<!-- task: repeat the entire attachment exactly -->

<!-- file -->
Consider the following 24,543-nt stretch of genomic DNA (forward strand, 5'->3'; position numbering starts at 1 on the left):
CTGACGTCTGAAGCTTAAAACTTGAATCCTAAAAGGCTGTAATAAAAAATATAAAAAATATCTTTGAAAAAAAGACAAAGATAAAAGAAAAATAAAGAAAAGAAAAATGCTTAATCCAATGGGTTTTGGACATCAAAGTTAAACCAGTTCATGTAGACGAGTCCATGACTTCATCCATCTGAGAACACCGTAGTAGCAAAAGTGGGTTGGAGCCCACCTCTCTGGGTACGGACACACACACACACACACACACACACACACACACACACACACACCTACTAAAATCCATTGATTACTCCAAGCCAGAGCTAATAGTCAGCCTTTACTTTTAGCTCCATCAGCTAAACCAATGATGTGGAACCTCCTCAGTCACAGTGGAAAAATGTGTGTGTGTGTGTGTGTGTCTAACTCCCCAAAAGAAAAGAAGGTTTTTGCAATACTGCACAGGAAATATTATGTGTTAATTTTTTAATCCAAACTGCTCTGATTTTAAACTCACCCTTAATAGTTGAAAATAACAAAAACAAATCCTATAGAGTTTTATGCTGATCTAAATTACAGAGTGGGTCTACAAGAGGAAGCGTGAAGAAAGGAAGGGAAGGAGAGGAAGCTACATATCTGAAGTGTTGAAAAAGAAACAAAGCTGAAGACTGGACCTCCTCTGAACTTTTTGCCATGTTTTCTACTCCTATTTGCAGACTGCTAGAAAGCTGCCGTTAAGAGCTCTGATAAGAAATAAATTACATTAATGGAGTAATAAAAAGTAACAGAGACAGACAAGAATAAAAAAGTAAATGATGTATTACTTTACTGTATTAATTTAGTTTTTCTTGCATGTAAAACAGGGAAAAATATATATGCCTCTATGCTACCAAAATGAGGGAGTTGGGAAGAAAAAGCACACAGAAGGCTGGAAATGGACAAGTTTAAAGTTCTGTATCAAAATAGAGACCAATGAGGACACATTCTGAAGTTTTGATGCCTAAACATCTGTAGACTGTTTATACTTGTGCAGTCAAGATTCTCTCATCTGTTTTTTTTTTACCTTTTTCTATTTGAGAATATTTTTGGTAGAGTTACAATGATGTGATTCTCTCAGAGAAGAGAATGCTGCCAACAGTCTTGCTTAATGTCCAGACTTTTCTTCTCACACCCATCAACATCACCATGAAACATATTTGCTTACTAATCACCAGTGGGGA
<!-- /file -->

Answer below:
Consider the following 24,543-nt stretch of genomic DNA (forward strand, 5'->3'; position numbering starts at 1 on the left):
CTGACGTCTGAAGCTTAAAACTTGAATCCTAAAAGGCTGTAATAAAAAATATAAAAAATATCTTTGAAAAAAAGACAAAGATAAAAGAAAAATAAAGAAAAGAAAAATGCTTAATCCAATGGGTTTTGGACATCAAAGTTAAACCAGTTCATGTAGACGAGTCCATGACTTCATCCATCTGAGAACACCGTAGTAGCAAAAGTGGGTTGGAGCCCACCTCTCTGGGTACGGACACACACACACACACACACACACACACACACACACACACACACCTACTAAAATCCATTGATTACTCCAAGCCAGAGCTAATAGTCAGCCTTTACTTTTAGCTCCATCAGCTAAACCAATGATGTGGAACCTCCTCAGTCACAGTGGAAAAATGTGTGTGTGTGTGTGTGTGTCTAACTCCCCAAAAGAAAAGAAGGTTTTTGCAATACTGCACAGGAAATATTATGTGTTAATTTTTTAATCCAAACTGCTCTGATTTTAAACTCACCCTTAATAGTTGAAAATAACAAAAACAAATCCTATAGAGTTTTATGCTGATCTAAATTACAGAGTGGGTCTACAAGAGGAAGCGTGAAGAAAGGAAGGGAAGGAGAGGAAGCTACATATCTGAAGTGTTGAAAAAGAAACAAAGCTGAAGACTGGACCTCCTCTGAACTTTTTGCCATGTTTTCTACTCCTATTTGCAGACTGCTAGAAAGCTGCCGTTAAGAGCTCTGATAAGAAATAAATTACATTAATGGAGTAATAAAAAGTAACAGAGACAGACAAGAATAAAAAAGTAAATGATGTATTACTTTACTGTATTAATTTAGTTTTTCTTGCATGTAAAACAGGGAAAAATATATATGCCTCTATGCTACCAAAATGAGGGAGTTGGGAAGAAAAAGCACACAGAAGGCTGGAAATGGACAAGTTTAAAGTTCTGTATCAAAATAGAGACCAATGAGGACACATTCTGAAGTTTTGATGCCTAAACATCTGTAGACTGTTTATACTTGTGCAGTCAAGATTCTCTCATCTGTTTTTTTTTTACCTTTTTCTATTTGAGAATATTTTTGGTAGAGTTACAATGATGTGATTCTCTCAGAGAAGAGAATGCTGCCAACAGTCTTGCTTAATGTCCAGACTTTTCTTCTCACACCCATCAACATCACCATGAAACATATTTGCTTACTAATCACCAGTGGGGA